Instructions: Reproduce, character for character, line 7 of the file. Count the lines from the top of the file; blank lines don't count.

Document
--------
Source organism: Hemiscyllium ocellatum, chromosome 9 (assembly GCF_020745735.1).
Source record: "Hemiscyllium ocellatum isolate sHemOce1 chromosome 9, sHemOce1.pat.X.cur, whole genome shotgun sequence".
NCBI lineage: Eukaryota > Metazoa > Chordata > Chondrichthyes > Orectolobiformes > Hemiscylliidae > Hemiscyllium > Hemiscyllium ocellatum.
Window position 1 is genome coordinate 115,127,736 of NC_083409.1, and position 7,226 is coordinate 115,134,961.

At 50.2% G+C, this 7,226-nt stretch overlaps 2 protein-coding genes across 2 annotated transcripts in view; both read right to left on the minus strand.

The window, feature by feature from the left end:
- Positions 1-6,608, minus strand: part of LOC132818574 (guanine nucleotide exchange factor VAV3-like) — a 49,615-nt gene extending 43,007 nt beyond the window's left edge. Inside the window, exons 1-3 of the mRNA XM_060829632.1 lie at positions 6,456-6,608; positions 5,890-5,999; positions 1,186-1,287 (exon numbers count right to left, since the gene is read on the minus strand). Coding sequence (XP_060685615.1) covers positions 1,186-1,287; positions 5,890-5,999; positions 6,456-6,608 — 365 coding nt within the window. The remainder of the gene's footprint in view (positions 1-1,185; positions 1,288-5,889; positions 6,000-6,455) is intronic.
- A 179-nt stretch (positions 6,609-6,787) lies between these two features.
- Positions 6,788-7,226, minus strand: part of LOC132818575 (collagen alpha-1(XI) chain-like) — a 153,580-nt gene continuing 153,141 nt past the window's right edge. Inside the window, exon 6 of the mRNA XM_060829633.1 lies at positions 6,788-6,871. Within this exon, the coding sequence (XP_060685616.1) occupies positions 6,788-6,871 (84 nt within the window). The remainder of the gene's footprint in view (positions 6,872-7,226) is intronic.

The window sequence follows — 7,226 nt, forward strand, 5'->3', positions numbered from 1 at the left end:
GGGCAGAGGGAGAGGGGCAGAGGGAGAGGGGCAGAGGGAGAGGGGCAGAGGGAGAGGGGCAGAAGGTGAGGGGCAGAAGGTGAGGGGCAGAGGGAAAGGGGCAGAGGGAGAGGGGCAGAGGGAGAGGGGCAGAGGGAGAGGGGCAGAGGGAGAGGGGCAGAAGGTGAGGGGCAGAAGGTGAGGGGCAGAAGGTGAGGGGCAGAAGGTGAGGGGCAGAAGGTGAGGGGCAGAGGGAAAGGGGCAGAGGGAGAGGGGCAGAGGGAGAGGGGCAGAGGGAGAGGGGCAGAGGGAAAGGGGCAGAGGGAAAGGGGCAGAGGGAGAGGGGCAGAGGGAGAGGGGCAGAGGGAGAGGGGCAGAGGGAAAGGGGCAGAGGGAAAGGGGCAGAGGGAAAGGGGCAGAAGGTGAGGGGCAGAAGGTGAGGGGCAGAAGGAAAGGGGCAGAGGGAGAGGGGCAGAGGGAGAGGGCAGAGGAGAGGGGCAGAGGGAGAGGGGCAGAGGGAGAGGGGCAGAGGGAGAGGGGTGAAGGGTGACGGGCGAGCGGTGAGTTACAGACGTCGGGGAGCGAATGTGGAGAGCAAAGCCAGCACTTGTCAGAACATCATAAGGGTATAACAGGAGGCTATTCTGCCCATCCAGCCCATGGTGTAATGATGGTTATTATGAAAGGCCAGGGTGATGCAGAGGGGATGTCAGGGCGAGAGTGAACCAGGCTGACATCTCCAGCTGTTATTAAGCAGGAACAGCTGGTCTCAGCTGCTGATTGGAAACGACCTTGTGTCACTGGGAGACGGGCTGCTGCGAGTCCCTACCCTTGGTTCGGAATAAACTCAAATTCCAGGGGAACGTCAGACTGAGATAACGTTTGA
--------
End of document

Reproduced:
- Positions 1-6,608, minus strand: part of LOC132818574 (guanine nucleotide exchange factor VAV3-like) — a 49,615-nt gene extending 43,007 nt beyond the window's left edge. Inside the window, exons 1-3 of the mRNA XM_060829632.1 lie at positions 6,456-6,608; positions 5,890-5,999; positions 1,186-1,287 (exon numbers count right to left, since the gene is read on the minus strand). Coding sequence (XP_060685615.1) covers positions 1,186-1,287; positions 5,890-5,999; positions 6,456-6,608 — 365 coding nt within the window. The remainder of the gene's footprint in view (positions 1-1,185; positions 1,288-5,889; positions 6,000-6,455) is intronic.